How emotionally involved are you in writing some scenes is the question posed for this month’s round robin.

Well, it’s a biggie. I think the emotion I personally find hardest to deal with is disappointment. I’m writing this on the 24th June 2016, so many in the UK will know disappointment this morning and throughout the whole day.

I’ve just had a peek at Facebook and astonishing stuff is coming through. People who voted ‘Leave’ (the European Union) because they didn’t think their vote would count so it wouldn’t matter (Eh?). People who believed Eurocrats made the laws – where were they when the rest of us were voting for our MEPs?

However, we’re talking writing here and as I write romance with lots of ups, downs and round-abouts, there’s enough emotion to find a few heart-wringing moments to tempt you.

MARIAH’S MARRIAGE

London Girl

London Girl

Mariah’s Marriage is shot through with disappointment. Sir Lucas is disappointed he could not snare the Earl for his sister. Lady Mellon is disappointed she cannot secure a suitable wife for the heir. Mariah is bitterly disappointed she cannot continue her life teaching because the earl has trapped her in a compromising situation. I really felt that tug between what one wanted to do and what one must do.

And I hugely enjoyed the resolution which I was able to write with, I hope, laugh-out loud farce.

 

 

BELLA’S BETROTHAL

Bella’s Betrothal

Bella’s Betrothal charts the resolution of disappointment because Bella feels abandoned, if not even cast off, by her family. I really invested in the scenes early in the book when she tries to defend herself against the pragmatic arguments and physical attractiveness of Charles Lyndsay. Well, how do you choose the lesser danger of a bogeyman out there and a heart-stoppingly attractive man in your room at the inn?

 

 

DAISY’S DILEMMA

Daisys Dilemmal 333x500Daisy’s Dilemma springs out of disappointment and it’s all the more poignant because Daisy doesn’t see it coming. Actually, as the creator, neither did I. Reuben Longreach’s voice caught me a little by surprise, but I soon grew to love him dearly and I wrote one or two of his scenes entirely wrapped up in him.

I refer a lot throughout this book to The Foundling Hospital where mothers could leave the babies and small children they were unable to keep. Some were never re-united. Today in Camden, within walking distance of King’s Cross, you can visit the Foundling Museum which sits in some of the original buildings and in Coram’s Fields. The display case exhibited there of the tokens – sometimes a button or scrap of a shawl – by which mothers hoped to identify their baby should life improve and they could reclaim them, is deeply moving. So, yes, I was emotionally very involved in writing much of this book.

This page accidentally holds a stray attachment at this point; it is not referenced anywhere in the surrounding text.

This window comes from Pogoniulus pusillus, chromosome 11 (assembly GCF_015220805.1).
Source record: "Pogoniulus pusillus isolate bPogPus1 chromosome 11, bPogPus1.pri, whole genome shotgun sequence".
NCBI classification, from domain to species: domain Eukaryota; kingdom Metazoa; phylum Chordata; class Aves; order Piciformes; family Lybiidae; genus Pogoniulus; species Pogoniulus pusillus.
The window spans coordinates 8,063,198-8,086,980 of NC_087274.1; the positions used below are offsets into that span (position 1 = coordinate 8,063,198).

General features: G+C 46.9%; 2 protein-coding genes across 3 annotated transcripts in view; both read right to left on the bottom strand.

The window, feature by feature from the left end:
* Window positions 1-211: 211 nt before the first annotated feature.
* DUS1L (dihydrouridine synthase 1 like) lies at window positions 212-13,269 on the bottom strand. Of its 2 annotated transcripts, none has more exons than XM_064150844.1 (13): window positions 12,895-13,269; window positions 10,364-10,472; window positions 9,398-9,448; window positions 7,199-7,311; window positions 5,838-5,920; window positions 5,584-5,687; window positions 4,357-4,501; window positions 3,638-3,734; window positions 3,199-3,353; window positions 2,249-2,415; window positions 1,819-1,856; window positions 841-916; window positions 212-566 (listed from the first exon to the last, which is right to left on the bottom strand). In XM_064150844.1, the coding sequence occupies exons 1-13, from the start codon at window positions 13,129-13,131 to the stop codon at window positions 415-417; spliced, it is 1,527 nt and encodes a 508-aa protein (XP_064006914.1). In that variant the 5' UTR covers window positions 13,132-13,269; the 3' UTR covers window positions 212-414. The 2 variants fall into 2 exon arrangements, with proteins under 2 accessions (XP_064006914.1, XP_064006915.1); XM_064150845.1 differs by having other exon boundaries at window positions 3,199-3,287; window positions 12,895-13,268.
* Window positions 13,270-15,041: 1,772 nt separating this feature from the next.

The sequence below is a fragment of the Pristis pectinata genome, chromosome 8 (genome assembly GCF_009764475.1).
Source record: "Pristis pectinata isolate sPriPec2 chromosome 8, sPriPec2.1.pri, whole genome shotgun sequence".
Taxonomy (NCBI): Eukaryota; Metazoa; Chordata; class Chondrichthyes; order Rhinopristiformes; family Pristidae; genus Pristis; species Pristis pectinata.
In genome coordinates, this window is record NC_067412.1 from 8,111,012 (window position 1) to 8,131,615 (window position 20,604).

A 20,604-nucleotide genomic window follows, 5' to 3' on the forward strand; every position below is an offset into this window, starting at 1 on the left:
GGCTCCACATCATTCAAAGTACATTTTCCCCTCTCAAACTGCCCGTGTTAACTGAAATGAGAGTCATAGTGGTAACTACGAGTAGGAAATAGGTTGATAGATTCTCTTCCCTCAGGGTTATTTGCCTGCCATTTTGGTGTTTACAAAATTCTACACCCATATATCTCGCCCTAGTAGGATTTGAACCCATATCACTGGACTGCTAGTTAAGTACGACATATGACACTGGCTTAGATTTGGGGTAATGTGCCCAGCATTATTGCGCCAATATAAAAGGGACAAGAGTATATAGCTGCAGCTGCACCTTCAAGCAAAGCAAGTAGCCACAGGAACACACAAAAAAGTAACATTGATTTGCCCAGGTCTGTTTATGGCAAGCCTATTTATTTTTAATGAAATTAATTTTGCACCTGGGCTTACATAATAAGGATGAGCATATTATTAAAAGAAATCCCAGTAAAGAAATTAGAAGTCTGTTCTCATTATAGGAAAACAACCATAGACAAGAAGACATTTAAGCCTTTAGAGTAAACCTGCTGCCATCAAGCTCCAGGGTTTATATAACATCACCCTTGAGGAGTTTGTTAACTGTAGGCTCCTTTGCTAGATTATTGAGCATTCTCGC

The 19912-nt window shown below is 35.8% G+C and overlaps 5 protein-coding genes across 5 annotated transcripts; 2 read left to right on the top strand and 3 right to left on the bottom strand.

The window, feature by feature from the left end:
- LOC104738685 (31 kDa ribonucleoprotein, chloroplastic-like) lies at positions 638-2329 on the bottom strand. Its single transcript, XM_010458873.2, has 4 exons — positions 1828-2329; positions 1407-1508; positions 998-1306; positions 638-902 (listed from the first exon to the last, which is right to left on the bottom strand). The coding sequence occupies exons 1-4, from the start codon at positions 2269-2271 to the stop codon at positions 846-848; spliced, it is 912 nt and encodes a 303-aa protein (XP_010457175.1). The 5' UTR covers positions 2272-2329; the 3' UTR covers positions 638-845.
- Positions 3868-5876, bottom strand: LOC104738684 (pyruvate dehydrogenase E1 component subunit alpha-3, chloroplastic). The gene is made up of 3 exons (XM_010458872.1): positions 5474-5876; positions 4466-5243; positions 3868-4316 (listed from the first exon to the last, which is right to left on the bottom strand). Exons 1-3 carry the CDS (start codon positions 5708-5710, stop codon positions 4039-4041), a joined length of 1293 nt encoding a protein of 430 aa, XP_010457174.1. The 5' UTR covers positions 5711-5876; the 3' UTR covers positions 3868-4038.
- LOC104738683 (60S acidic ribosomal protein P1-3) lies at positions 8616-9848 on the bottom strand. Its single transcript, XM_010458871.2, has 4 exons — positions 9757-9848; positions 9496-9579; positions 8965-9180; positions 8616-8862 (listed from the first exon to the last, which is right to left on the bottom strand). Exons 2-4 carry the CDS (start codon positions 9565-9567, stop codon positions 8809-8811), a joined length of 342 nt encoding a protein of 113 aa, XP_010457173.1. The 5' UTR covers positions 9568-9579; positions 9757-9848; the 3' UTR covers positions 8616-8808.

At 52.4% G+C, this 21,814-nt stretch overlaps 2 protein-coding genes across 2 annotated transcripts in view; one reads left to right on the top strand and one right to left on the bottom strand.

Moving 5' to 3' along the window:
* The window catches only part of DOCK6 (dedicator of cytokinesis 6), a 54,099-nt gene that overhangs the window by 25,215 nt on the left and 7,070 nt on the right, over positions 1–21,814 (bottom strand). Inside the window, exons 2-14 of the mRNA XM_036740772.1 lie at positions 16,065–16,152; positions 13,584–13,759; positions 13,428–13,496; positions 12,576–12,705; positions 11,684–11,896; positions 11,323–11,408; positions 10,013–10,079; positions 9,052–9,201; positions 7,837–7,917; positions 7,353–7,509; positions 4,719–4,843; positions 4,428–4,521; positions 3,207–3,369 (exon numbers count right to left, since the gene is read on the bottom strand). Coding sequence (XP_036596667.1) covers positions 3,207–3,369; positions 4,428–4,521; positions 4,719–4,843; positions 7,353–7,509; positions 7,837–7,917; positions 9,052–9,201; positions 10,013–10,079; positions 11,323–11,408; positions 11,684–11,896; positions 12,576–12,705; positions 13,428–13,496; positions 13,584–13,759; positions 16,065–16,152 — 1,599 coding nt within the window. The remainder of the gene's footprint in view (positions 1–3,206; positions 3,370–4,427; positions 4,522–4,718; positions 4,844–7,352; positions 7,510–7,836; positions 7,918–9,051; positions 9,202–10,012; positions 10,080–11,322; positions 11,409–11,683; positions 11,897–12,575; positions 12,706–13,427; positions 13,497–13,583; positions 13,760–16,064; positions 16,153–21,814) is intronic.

Thomas Coram

Thomas Coram

So if you fancy learning how other authors go about it, try one of my friends, below:

Skye Taylor http://www.skye-writer.com/blogging_by_the_sea
Anne Stenhouse  https://annestenhousenovelist.wordpress.com/
Marci Baun  http://www.marcibaun.com/blog/
Heather Haven http://heatherhavenstories.com/blog/
Victoria Chatham http://victoriachatham.blogspot.ca
Diane Bator http://dbator.blogspot.ca/
Beverley Bateman http://beverleybateman.blogspot.ca/
Rachael Kosinski http://rachaelkosinski.weebly.com/
Margaret Fieland http://margaretfieland.wordpress.com
Connie Vines http://connievines.blogspot.com/

Bob Rich https://bobrich18.wordpress.com/2016/06/25/emotion-in-writing
Rhobin Courtright http://www.rhobinleecourtright.com

Upstaging for Beginners – Secondary Characters’ Round Robin

 

Upstaging for Beginners is something all eldest children know about. I’m an eldest child – what do you mean, you knew that? There you are in a neat little bubble of loving relatives, doting friends and neighbours and admiring strangers when it BURSTS.

After the Night Before

New Baby

A sibling has arrived. They don’t have to do anything to attract all that wonderful attention that was hitherto yours and yours alone. They just are Secondary Characters and they’re upstaging you.

Secondary Characters should support the heroine or point up by their failings and villainy how sparkling, intelligent, beautiful… Okay, I think we all know what we want the secondary characters to do. Unfortunately, as in The De’il has all the best tunes, the villain often has more of the colour and a writer needs to take enormous care to avoid making the good pale and uninteresting by comparison.